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Entries in rock music (53)


Interview: The Man With the Mighty Axe – Marcus Siepen: Gamer, geek and Blind Guardian rhythm guitarist (Metal As Fuck)

He’s got connections in Blizzard Entertainment. He’s been playing rhythm guitar for 25 years and wouldn't have it any other way. He’s Marcus Siepen, and he’s the riffwraith for German power metal gods, Blind Guardian. Read on - and don't get too jealous, gamers.

Read the rest at Metal As Fuck.


Live Review: The Beards at Northcote Social Club (the AU Review)

The Northcote Social Club looks like a place that your grandmother frequented in the 70s when men's top lips were bristling with mustaches and beer could be bought for under a dollar. Textured floral wallpaper, shag carpeting and red velvet curtains greet you walking into the band room. I was half expecting to see a seniors bingo game in progress. Despite the antiquated decor, the beer prices had their origins very much in the present. But what of the bands accompanying The Beards on their 100 Beard Tour of Australia? Beards are pretty 70s, right?

Read the rest at the AU Review.


Push-Button Professionalism: The origin and evolution of the role of professional music critics

If you write on the internet, you’re blogging. There’s an indissoluble link between the two terms – if you have an opinion and have the means to publish on the internet, you are elevated into the “blogosphere” of online opinion. One can blog on virtually any subject they wish, including rock music. These bloggers offer music criticism with lighting fast rapidity and in some cases, keener cultural and intellectual insight compared with academically trained, and establishment-oriented “professionals.” Is there much truth to the charge of popular music academic Don McLeese when he asks:

"[C]ritical writing about pop music has grown steadily more irrelevant. . . . Pinning the entire rap on the Internet allows music critics to dodge some painful but necessary questions. How should journalists illuminate the zeitgeist at a moment when the dominant cultural narrative is that there is no dominant cultural narrative? Do critics have any special license to serve as pop music’s cultural interlocutors when anyone with an Internet connection can attempt to do the same thing? In other words: if anyone can make pop music and anyone can be a pop-music critic, do we really need professional critics to tell us what it all means?"[1]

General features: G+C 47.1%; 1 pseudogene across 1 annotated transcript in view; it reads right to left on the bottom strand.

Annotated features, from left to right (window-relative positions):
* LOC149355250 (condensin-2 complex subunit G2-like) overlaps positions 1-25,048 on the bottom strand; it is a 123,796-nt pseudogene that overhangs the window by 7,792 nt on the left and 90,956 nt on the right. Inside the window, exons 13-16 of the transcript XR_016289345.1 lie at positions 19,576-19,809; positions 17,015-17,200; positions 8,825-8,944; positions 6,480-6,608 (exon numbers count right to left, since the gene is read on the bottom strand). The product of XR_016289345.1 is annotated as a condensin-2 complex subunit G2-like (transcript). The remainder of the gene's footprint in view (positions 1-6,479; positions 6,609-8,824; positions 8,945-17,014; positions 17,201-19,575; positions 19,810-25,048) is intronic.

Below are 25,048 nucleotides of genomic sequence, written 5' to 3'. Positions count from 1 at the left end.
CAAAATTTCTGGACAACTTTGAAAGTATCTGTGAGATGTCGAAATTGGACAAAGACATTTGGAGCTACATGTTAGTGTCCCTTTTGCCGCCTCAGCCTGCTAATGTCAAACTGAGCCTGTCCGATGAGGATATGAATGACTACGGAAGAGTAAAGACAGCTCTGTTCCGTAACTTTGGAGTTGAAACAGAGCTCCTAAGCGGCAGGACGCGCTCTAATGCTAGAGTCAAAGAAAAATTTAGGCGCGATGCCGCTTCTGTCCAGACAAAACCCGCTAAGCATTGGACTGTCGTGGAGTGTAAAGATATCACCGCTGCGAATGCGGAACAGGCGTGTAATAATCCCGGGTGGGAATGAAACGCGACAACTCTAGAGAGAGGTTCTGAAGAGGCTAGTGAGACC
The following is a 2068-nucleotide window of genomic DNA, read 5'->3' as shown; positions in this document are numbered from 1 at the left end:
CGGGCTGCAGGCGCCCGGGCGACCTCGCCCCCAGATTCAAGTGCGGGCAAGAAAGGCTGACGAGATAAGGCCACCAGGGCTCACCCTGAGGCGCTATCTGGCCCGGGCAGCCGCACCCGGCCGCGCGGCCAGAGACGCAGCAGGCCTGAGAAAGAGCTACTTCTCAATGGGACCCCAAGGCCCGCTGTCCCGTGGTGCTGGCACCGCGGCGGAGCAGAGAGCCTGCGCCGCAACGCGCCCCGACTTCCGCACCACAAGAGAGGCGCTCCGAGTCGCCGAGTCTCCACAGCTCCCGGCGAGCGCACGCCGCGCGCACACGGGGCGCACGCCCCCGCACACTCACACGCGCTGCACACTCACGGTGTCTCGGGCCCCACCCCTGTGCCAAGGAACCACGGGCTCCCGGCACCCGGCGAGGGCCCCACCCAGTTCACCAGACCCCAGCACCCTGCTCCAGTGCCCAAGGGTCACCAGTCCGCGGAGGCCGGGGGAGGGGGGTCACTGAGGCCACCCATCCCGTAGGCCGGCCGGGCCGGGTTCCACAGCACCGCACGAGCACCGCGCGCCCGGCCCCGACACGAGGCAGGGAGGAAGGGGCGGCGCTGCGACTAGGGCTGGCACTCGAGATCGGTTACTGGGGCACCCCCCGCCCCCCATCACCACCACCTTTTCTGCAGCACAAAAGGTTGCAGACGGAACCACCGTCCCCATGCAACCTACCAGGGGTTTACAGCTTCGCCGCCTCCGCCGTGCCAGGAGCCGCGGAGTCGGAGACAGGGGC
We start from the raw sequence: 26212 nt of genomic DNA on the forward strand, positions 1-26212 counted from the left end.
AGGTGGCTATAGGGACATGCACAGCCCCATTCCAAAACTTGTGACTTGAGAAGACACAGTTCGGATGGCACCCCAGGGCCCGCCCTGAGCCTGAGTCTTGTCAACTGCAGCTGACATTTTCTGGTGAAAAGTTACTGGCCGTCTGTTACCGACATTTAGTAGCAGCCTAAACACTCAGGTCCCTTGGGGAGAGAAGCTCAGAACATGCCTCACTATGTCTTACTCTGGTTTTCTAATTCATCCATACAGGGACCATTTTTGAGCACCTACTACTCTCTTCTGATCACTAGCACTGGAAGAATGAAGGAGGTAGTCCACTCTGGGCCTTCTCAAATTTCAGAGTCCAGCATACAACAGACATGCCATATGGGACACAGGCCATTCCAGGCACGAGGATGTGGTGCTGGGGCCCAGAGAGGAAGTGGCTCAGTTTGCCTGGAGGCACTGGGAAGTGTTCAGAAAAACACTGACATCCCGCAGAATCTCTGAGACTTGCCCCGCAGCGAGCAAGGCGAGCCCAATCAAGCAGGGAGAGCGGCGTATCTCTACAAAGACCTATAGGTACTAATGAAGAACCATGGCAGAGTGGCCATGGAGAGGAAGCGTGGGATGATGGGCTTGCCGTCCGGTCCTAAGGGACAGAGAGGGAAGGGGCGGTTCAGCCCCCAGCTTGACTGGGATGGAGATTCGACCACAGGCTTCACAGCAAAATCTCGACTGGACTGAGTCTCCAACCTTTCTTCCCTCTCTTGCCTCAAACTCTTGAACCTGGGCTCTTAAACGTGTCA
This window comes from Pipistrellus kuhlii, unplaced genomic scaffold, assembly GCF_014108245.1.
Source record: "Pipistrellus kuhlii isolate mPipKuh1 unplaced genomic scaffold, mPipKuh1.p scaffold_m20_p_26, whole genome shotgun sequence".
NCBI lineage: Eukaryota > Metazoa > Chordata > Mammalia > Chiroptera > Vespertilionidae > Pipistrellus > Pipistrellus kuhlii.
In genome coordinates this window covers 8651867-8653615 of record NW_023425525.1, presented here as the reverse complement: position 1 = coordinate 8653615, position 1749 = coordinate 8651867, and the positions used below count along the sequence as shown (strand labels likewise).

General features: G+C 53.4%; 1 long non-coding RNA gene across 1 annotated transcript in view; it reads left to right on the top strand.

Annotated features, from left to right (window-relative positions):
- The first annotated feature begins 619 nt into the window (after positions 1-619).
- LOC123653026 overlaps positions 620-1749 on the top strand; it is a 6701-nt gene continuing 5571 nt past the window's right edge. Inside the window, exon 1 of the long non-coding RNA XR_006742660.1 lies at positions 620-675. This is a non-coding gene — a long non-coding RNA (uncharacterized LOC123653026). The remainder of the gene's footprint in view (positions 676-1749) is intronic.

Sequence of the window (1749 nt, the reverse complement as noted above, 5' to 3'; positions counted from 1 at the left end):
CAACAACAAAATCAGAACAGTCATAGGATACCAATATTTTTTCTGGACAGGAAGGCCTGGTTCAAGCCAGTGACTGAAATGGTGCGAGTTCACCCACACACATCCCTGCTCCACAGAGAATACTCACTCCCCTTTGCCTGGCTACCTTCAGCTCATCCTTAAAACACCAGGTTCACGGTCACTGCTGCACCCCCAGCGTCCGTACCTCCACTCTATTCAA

If we can curate to our own exacting tastes, access music from a variety of sources and similarly the criticism – how can one delineate between “cultural interlocutor,” loud-mouth blogger or publicist shill? How did we end up at this (non-)critical juncture in the first place?


Music criticism and journalism lends meaning to the subculture or “communities of consumers” as they may be viewed and as an extension of itself. The bands characterizing themselves as artists address their fans through the “interlocutor” or interpreter of critic and rock journalist. However, the force of community building is at tension with the forces of commodification as rock journalism derives its revenue through label advertising in order to sell their own cultural product. Labels seek to reach their markets through magazines. Then we must determine the initial impulse for music writers to start writing about this subject as well.

Charlie Gillett of the underground magazine Rock File wrote in 1972 that “records are the reason most of the journalists are [writers], which is often as frustrating to them as it is to the readers who have to plough through their copy. Records are bait and currency for the rock 'n' roll journalist; he gets ‘review copies,’ free from the record companies, keeps those he likes, and sells or trades off what he doesn't want.” But in 2011 a “music critic” (as defined as someone who actively writes about music with some degree of critical positioning) can download an album, perhaps before its release date and write a review with as much import as a piece written by a critic that works within the traditional structures of the industry and is recognized by others in the subculture as such.

Of course, back in the 1960s and 70s the media ecology of the music marketplace was firmly in the grasp of the music industry. Record labels and their holding companies controlled the means of reproduction (vinyl records, 8-tracks etc.) and how these products were manufactured and sold. Similarly, music magazines controlled the sphere of criticism and music news reporting. In the time of Gillett, Roxon and Bangs, music critics were handed records by publicists or editors and encouraged, “bribed” or ordered to write about what they heard or were charged with finding new sounds or emerging trends in music-centric subcultures. In some cases, these journalists almost uncritically championed styles they favored.